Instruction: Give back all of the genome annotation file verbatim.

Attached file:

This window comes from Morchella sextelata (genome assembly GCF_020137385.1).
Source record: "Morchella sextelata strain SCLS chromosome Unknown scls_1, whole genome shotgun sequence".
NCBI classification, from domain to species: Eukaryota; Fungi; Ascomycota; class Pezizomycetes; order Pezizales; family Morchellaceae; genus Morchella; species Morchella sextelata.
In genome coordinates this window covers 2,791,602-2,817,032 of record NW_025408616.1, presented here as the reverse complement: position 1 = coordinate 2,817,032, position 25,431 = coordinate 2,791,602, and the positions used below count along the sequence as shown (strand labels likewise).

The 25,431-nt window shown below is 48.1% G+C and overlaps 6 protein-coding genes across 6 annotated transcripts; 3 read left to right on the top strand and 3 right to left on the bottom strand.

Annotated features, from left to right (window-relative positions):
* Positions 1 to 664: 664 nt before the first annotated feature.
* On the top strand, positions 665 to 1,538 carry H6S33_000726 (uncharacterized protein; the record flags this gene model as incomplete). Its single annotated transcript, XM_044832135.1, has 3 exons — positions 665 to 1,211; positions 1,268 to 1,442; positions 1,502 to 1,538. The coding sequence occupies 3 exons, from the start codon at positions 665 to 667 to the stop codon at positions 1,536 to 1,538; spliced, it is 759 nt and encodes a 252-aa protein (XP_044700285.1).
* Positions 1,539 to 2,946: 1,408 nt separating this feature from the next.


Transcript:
This window comes from Morchella sextelata (genome assembly GCF_020137385.1).
Source record: "Morchella sextelata strain SCLS chromosome Unknown scls_1, whole genome shotgun sequence".
NCBI classification, from domain to species: Eukaryota; Fungi; Ascomycota; class Pezizomycetes; order Pezizales; family Morchellaceae; genus Morchella; species Morchella sextelata.
In genome coordinates this window covers 2,791,602-2,817,032 of record NW_025408616.1, presented here as the reverse complement: position 1 = coordinate 2,817,032, position 25,431 = coordinate 2,791,602, and the positions used below count along the sequence as shown (strand labels likewise).

The 25,431-nt window shown below is 48.1% G+C and overlaps 6 protein-coding genes across 6 annotated transcripts; 3 read left to right on the top strand and 3 right to left on the bottom strand.

Annotated features, from left to right (window-relative positions):
* Positions 1 to 664: 664 nt before the first annotated feature.
* On the top strand, positions 665 to 1,538 carry H6S33_000726 (uncharacterized protein; the record flags this gene model as incomplete). Its single annotated transcript, XM_044832135.1, has 3 exons — positions 665 to 1,211; positions 1,268 to 1,442; positions 1,502 to 1,538. The coding sequence occupies 3 exons, from the start codon at positions 665 to 667 to the stop codon at positions 1,536 to 1,538; spliced, it is 759 nt and encodes a 252-aa protein (XP_044700285.1).
* Positions 1,539 to 2,946: 1,408 nt separating this feature from the next.